Experts agree we need plants in our diet. Vegetables are linked with many health benefits including reducing cancer and increasing longevity, but there is much disagreement on how much and what types of plants to include. Generally, a plant-based diet will be high in vegetables (including starchy ones), fruit, legumes, nuts and seeds. Animal products, such as dairy, eggs, meat, chicken and fish are limited and make up a smaller part of the diet.

Many people feel a boost in energy and vitality when they move towards a plant-based diet. Those that feel worse often have digestive health issues that need to be addressed before the nutrients and fibre can be assimilated properly again. For people with years, or even decades of poor health the digestive tract and organs are often in poor shape. If you’re not thriving on a plant-based diet seek an experienced health professional who can go through your case and design a specific dietary protocol for your situation.

Take away: If a plant-based diet appeals to you, go for it. If your symptoms are not improving (or are getting worse), then it’s likely you need a different approach. Ask an experienced health professional for help.


A ketogenic diet is a high-fat, adequate-protein, low-carbohydrate diet that favours fat burning for energy. Normally the body burns carbohydrate for energy, but when carbohydrates are restricted (< 20 – 25g per day to start with), the body breaks down fat instead, creating molecules called ketones. These ketones are used to produce energy inside our cells.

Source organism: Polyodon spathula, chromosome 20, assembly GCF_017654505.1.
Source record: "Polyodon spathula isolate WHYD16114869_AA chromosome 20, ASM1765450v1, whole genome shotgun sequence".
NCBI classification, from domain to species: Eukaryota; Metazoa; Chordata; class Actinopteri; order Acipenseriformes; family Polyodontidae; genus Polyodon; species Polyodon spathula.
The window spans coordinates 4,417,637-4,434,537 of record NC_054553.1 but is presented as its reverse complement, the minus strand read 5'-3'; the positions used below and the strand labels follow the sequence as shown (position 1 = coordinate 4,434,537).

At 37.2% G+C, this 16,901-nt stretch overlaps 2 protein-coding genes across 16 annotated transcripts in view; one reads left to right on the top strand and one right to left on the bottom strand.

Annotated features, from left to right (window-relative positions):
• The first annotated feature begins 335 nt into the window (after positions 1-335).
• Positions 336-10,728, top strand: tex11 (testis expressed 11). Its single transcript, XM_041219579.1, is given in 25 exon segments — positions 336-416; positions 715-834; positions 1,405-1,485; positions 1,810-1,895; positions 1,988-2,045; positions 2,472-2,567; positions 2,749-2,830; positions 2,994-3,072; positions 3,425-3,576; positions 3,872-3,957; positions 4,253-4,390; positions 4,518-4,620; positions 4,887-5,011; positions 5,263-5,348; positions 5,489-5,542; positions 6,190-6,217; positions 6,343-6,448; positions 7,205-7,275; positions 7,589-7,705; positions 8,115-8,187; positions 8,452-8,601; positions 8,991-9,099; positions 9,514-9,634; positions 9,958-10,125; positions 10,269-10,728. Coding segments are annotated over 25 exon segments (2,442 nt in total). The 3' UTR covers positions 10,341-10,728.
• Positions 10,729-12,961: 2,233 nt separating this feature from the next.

Fasting is another approach where desired effects can still occur without carbohydrate restriction. A common fasting protocol is restricting the non-eating window overnight to 14-16 hours and eating for 8-10 hours during the day. Sometimes not eating for a few days or using a fasting-mimicking diet (FMD) is appropriate for an individual (there are numerous protocols that can apply in individual situations).

I have found a ketogenic diet to benefit many of my patients with diabetes, IBS, fatty liver and obesity. Fatigue and aches and pains (e.g. joints and period pain) can also improve. Sometimes a patient will say they have already tried a ketogenic diet but it didn’t work for them. When I review what they ate and make some adjustments they often find it does work. Food intolerances are often at play. There are also cases where a ketogenic diet hasn’t been the right approach for the individual.

Unfortunately, a lifetime in ketosis hasn’t been studied yet either. So once someone has achieved their health goals I encourage them to review their future eating style. Sometimes cycles of non-ketosis may help improve metabolic flexibility and relieve any food boredom creeping in. Remember if you transition out of ketosis (i.e. increase the carbs) but keep eating lots of fat your health will regress.

Take away: A ketogenic diet is indicated in many health conditions. If you’ve tried keto and found no benefit it’s possible food intolerances were in the way. It’s also possible another dietary approach would suit you better.

Professional Support

Having an experienced practitioner review your case can speed progress and ensure you are on the right track. We are all different and the amount of carbohydrate, protein and fats we need also varies. If you would like to make a booking please see the details below: